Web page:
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Public funding for energy efficiency picking up

09 June 2016
by Coalition for Energy Savings -- last modified 09 June 2016

New research by Ecofys reports that the total public funding for energy efficiency in the EU grew from about €6 billion in 2012 - when the Energy Efficiency Directive (2012/27/EU) was approved, to about EUR 7.1 billion in 2014. This trend, which can also be observed in Central and Eastern Europe, is encouraging, but a lot still needs to be done to break down barriers to energy efficiency investments.


As the European Parliament is discussing the first results of the Investment Plan for Europe, a new study by Ecofys “Public funding for energy efficiency in the EU” reports that Member States are increasing funding for energy efficiency - a trend which will hopefully be continued and a sign that resources are shifting to what could become a defining project for Europe.

The study shows that the trend can also be observed in some countries in Central and Eastern Europe. Slovakia, for example, has the highest level of funding per capita across the Member States monitored. Nevertheless, many investments which would make economic sense are still not realised, and a lot needs to be done to ensure that the legislative framework encourages these opportunities.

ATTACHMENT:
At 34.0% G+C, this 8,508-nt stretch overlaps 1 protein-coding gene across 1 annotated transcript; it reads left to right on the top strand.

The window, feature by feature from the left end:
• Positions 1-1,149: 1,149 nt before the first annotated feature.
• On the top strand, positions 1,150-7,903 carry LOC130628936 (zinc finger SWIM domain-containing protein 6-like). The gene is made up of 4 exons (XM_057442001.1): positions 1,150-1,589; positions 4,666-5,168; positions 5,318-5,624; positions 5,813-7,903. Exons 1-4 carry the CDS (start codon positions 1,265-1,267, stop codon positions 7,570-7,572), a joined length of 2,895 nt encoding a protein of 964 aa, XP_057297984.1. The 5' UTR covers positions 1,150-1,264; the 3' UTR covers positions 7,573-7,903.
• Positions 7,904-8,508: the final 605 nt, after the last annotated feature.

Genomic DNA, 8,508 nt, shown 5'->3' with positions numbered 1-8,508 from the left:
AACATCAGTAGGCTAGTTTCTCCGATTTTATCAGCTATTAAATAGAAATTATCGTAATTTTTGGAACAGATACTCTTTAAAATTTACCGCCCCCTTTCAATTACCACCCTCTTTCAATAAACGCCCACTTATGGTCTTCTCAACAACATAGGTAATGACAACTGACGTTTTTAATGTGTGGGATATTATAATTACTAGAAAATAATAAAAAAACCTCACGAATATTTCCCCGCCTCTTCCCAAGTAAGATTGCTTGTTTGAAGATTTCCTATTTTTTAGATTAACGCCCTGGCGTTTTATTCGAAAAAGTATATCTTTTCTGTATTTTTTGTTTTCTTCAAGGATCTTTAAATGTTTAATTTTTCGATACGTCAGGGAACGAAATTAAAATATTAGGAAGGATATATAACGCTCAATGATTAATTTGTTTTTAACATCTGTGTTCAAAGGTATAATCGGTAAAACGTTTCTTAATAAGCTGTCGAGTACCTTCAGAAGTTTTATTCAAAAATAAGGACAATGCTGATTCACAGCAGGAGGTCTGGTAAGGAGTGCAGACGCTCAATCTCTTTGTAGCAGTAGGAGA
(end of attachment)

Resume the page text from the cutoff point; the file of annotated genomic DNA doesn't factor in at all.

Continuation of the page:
“The increase in public funding for energy efficiency in the EU is encouraging, but it is only one element of what is needed to trigger real investments”, said Stefan Scheuer, Secretary General of The Coalition for Energy Savings. “Member States and the European Commission’s financial efforts to support energy efficiency will not lead to major market uptakes unless they are accompanied by significant structural reforms, including in the areas of public deficit accounting and state aid, and by high ambition for 2030”.

The European Commission has indicated its willingness to break down barriers to investments with its Investment Plan for Europe. As a multi-stakeholder Coalition, uniting 31 European business, civil society, consumer, professional, trade union and local government organisations, The Coalition for Energy Savings calls on the European Commission to propose a 40% target for 2030 in line with the cost-effective potential for energy savings and to place energy efficiency first in reviewing policies such as state aid and public accounting rules.


The Coalition for Energy Savings strives to make energy efficiency and savings the first consideration of energy and economic policies and the driving force towards a secure, sustainable and competitive European Union. Its membership unites businesses, professionals, local authorities, trade unions, consumer and civil society organisations in pursuit of this goal.

Coalition for Energy Savings
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